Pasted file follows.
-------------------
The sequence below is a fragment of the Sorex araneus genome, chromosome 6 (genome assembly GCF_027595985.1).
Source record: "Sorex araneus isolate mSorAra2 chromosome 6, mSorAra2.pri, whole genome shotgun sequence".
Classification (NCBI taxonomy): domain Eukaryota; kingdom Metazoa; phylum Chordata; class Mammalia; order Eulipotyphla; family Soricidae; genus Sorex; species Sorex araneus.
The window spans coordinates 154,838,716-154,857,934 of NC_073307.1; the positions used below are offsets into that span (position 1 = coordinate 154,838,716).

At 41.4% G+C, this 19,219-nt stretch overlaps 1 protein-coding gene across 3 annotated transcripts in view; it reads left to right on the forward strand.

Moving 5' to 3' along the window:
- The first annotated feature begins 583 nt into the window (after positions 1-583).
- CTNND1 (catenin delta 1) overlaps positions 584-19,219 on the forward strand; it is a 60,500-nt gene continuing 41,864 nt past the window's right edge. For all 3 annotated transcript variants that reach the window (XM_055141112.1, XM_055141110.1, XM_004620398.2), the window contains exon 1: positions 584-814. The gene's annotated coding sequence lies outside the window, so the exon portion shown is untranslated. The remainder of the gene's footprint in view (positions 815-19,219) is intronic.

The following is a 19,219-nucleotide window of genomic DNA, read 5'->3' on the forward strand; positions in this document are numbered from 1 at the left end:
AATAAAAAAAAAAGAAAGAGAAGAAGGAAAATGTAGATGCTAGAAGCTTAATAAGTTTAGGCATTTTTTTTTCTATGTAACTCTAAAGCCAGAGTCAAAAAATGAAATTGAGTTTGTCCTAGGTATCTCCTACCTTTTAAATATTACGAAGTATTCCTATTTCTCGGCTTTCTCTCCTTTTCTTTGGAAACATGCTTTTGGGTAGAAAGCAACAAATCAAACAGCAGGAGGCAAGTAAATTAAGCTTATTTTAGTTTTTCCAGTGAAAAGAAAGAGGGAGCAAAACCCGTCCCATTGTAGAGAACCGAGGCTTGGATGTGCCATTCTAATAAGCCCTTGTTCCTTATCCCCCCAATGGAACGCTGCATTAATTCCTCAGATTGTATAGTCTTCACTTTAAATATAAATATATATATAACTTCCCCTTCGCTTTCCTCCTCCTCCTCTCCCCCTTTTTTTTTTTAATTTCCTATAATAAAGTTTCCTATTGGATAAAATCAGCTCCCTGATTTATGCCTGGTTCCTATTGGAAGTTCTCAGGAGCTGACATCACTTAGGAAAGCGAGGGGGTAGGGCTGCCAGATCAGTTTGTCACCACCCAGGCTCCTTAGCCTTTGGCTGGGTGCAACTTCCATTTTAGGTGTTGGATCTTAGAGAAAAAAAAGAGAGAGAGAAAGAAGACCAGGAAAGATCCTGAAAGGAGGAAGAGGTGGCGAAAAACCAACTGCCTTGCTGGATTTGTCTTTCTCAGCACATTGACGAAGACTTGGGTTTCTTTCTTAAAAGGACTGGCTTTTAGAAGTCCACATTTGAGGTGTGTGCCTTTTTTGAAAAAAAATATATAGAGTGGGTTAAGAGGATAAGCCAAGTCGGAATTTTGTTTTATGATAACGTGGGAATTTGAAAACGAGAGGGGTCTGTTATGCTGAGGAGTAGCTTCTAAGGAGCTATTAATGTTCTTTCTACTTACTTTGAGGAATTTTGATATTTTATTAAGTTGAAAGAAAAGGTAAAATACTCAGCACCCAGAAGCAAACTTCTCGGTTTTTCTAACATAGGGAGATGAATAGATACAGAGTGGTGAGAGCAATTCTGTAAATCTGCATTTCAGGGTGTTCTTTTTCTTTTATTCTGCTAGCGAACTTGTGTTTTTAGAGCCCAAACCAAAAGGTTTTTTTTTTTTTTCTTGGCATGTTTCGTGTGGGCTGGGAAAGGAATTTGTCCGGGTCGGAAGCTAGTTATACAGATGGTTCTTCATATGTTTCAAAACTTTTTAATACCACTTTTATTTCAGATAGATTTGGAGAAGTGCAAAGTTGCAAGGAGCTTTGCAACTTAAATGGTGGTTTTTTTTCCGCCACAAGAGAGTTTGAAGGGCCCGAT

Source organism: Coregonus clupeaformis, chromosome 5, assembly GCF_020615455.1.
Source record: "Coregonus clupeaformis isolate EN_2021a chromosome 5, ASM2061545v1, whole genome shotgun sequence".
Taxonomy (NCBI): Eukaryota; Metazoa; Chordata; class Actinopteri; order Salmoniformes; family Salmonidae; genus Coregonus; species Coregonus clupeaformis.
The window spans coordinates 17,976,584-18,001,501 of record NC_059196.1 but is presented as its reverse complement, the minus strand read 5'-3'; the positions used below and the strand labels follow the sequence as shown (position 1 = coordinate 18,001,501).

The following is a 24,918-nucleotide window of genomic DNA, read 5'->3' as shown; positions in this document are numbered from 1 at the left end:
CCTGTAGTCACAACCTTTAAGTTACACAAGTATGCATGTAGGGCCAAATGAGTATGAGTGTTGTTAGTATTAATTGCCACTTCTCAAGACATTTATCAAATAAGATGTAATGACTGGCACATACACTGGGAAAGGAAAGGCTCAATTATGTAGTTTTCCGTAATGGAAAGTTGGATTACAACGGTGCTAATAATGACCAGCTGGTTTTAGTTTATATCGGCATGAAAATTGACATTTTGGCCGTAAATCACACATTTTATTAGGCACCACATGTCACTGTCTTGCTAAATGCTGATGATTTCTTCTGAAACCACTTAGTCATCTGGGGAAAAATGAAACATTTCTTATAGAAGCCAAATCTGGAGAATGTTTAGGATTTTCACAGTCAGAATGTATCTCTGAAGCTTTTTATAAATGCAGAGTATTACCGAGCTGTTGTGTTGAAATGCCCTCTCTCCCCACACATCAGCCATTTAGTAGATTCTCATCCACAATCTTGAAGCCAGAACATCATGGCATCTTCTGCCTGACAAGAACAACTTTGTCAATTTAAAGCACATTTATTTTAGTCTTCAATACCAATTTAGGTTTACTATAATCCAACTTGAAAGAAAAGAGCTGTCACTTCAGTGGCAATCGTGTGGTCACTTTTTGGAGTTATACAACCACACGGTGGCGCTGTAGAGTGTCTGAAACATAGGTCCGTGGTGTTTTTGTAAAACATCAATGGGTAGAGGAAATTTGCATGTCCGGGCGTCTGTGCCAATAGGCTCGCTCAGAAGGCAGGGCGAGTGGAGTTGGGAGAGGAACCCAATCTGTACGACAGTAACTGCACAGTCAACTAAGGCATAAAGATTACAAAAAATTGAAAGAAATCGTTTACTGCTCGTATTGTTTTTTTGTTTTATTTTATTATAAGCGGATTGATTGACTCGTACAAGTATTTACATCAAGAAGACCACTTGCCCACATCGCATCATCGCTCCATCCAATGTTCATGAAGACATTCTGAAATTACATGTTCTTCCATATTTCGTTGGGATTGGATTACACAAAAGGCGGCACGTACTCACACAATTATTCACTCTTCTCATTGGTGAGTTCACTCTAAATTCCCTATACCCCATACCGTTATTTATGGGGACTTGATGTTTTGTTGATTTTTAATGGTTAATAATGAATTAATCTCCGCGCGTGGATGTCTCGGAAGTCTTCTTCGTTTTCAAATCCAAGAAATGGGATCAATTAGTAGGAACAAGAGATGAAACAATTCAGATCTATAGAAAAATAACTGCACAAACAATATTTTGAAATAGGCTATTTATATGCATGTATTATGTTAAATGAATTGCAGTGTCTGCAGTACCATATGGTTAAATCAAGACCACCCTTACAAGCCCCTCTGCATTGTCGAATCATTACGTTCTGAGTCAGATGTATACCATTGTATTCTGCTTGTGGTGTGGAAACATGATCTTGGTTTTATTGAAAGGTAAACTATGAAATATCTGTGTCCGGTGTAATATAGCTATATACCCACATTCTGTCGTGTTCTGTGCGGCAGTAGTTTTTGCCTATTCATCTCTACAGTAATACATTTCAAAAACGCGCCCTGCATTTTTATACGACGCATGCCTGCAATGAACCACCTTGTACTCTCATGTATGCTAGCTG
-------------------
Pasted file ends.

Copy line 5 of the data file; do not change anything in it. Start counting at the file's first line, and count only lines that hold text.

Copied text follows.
At 41.4% G+C, this 19,219-nt stretch overlaps 1 protein-coding gene across 3 annotated transcripts in view; it reads left to right on the forward strand.